Ben Franklin tour­ing edu­ca­tion and fundrais­ing shows

Exhibited by
GregRobin Smith.
June 06, 2011
Medium of Communication
Target Audience
Type of Charity
Community & social services
Country of Origin
Date of first appearance

SOFII’s view

Fundraising is about finding effective ways of engaging and inspiring people, then introducing them to a cause and showing them how they can become involved and make a difference. This creative example of fundraising educational entertainment seems to SOFII to be very flexible and potentially easy to copy. It may involve quite a lot of effort for what some might consider to be limited returns, but if the event can be staged by enthusiastic volunteers, they too can get a great deal out of it. The 'messages' that come through the shows can either be directly linked to the beneficiary cause or incidental to it, depending on the preferences and experience of the event organiser.

Creator / originator

GregRobin Smith sponsored by Five Rivers Fundraising (a nonprofit support group), sponsor Hardwick & Sons, Inc and the Interactive History Company.

Summary / objectives

These events offer a tool for nonprofit groups to raise money, while inspiring and educating the general public about the importance of individuals becoming involved with their community and illustrating the power of small groups to change the world.

The objective is to offer a popular public event that the hosting nonprofit sells tickets to, keeping the majority of the proceeds while connecting with, inspiring and educating members of the public through a series of carefully presented lessons drawn from the life and experiences of this or other historical characters. This is not a lecture, but more like sitting down with your favourite uncle as he tells tales of how things really were in the war. The presentation allows participants to relive the intimacy of the moments where history changed, revelling in the joy of discovery of electricity's secrets and revealing much else besides that is, perhaps, not relevant here. The audience feels, and remembers, the experience as if they had shared an evening with this great person. Children and adults love joining in the charade and appreciate the truth of what they hear about the humane risk of trying to do the best one can with what one has at hand. Imagination is inspired, questions sparked, thoughts hatched as history comes alive. All this, and the hosting nonprofit is seen as a provider of not only an essential service, but as a steward caring for the social and intellectual needs of its community.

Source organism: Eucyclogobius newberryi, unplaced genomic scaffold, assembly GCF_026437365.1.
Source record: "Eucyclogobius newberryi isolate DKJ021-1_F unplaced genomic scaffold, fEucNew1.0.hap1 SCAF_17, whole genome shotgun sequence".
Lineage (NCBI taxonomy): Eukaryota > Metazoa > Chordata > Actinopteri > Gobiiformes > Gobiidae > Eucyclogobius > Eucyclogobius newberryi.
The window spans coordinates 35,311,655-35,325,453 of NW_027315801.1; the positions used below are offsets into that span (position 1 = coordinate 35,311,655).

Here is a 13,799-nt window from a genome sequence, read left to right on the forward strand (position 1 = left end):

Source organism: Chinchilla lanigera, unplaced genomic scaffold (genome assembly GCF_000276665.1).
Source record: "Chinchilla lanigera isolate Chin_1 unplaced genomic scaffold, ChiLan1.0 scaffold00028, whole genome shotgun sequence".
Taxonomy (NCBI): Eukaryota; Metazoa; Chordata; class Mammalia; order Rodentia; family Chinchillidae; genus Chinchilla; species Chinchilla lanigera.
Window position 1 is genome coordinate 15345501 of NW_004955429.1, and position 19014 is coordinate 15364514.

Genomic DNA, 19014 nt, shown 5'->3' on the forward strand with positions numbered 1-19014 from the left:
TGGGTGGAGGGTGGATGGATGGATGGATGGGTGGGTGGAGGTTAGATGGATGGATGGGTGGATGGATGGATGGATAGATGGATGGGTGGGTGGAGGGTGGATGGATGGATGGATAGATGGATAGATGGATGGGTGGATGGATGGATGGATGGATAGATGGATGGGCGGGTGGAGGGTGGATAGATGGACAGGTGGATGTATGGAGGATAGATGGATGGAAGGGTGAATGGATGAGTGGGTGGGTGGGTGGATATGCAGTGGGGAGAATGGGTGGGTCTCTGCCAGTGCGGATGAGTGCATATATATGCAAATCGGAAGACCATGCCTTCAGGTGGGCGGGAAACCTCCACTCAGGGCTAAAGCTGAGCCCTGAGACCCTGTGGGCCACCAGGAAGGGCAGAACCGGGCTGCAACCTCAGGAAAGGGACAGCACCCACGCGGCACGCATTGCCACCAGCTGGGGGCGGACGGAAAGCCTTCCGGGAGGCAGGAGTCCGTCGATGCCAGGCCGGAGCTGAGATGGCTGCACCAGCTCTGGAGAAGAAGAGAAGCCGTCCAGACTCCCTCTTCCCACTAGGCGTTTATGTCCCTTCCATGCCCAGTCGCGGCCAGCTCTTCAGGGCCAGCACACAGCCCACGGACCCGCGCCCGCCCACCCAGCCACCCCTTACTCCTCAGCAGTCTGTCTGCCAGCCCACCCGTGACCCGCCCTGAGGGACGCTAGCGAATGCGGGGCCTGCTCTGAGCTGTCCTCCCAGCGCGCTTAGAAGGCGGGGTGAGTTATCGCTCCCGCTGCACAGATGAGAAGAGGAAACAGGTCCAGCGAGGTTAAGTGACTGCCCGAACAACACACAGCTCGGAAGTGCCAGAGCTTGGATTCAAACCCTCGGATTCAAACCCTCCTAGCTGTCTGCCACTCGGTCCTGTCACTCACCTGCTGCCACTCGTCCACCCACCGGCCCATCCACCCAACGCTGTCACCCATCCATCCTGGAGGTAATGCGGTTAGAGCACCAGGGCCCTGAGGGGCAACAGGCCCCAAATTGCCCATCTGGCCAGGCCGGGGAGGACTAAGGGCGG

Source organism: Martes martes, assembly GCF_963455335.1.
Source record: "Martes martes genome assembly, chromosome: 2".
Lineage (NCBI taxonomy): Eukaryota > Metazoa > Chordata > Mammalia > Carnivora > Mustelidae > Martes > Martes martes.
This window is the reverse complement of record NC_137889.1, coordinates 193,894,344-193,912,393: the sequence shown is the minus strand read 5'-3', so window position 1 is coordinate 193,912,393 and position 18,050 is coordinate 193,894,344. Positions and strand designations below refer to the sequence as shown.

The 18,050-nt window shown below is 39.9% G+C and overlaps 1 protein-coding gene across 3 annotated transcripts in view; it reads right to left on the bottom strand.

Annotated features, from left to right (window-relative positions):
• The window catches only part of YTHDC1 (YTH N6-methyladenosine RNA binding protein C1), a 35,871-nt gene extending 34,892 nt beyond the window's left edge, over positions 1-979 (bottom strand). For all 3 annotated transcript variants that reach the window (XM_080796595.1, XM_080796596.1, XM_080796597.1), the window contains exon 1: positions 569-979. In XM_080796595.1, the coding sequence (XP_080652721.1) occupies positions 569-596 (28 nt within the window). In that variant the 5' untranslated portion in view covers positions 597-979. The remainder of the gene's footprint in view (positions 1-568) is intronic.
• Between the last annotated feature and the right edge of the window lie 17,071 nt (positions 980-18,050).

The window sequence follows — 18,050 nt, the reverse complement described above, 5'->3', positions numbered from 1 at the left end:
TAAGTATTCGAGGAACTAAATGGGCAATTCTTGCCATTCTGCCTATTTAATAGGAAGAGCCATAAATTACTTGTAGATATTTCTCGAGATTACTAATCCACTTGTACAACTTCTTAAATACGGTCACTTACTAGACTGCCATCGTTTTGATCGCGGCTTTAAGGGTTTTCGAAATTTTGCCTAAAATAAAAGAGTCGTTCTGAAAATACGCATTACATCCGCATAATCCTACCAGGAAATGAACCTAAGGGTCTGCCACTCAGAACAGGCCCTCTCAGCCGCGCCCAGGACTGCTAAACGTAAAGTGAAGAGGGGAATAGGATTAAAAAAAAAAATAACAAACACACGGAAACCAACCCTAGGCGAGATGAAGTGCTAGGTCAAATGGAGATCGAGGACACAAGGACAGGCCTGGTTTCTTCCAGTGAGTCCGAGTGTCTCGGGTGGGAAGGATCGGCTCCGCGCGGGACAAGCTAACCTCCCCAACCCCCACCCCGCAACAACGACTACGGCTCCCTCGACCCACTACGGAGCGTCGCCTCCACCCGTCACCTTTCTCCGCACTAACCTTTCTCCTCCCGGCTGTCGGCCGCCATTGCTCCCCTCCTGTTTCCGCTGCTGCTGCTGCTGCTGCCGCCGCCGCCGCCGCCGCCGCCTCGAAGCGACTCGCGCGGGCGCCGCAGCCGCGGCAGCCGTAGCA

Benjamin Franklin (in this example portrayed by GregRobin Smith) brings his Chautauqua presentation to any local stage or venue. The host nonprofit arranges for the presentation space, advertising and ticket sales. Imagine, 500 tickets at US$10.00 each = $5,000.00.


'Chautauqua' is a unique type of theatre, where someone portrays a famous (or infamous) person from history weaving together stories of his or her life, all in the first person and interactive, including a lengthy question and answer period between the audience and the presenter. The style of educational entertainment was founded in 1878 in the Chautauqua Lakes region of New York.